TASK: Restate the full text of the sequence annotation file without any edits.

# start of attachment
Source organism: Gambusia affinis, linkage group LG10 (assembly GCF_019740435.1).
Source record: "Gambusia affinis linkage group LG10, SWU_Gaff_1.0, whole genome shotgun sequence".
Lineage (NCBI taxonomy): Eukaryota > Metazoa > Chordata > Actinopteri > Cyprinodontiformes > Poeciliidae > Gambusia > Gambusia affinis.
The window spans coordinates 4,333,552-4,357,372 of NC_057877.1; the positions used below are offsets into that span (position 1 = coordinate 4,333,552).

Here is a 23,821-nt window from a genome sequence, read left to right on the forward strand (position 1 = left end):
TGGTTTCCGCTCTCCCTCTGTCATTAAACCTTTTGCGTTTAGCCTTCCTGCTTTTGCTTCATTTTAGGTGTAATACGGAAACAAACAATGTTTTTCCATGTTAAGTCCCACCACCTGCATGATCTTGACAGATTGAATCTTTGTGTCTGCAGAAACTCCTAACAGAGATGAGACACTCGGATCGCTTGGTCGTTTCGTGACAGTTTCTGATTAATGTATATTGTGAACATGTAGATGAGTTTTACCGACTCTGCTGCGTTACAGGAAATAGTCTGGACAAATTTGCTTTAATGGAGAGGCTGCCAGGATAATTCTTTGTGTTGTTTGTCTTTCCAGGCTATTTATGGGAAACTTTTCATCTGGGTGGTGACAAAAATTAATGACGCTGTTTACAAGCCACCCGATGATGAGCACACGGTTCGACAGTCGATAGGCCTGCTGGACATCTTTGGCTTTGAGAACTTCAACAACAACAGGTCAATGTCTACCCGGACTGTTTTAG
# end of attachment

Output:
Source organism: Gambusia affinis, linkage group LG10 (assembly GCF_019740435.1).
Source record: "Gambusia affinis linkage group LG10, SWU_Gaff_1.0, whole genome shotgun sequence".
Lineage (NCBI taxonomy): Eukaryota > Metazoa > Chordata > Actinopteri > Cyprinodontiformes > Poeciliidae > Gambusia > Gambusia affinis.
The window spans coordinates 4,333,552-4,357,372 of NC_057877.1; the positions used below are offsets into that span (position 1 = coordinate 4,333,552).

Here is a 23,821-nt window from a genome sequence, read left to right on the forward strand (position 1 = left end):
TGGTTTCCGCTCTCCCTCTGTCATTAAACCTTTTGCGTTTAGCCTTCCTGCTTTTGCTTCATTTTAGGTGTAATACGGAAACAAACAATGTTTTTCCATGTTAAGTCCCACCACCTGCATGATCTTGACAGATTGAATCTTTGTGTCTGCAGAAACTCCTAACAGAGATGAGACACTCGGATCGCTTGGTCGTTTCGTGACAGTTTCTGATTAATGTATATTGTGAACATGTAGATGAGTTTTACCGACTCTGCTGCGTTACAGGAAATAGTCTGGACAAATTTGCTTTAATGGAGAGGCTGCCAGGATAATTCTTTGTGTTGTTTGTCTTTCCAGGCTATTTATGGGAAACTTTTCATCTGGGTGGTGACAAAAATTAATGACGCTGTTTACAAGCCACCCGATGATGAGCACACGGTTCGACAGTCGATAGGCCTGCTGGACATCTTTGGCTTTGAGAACTTCAACAACAACAGGTCAATGTCTACCCGGACTGTTTTAG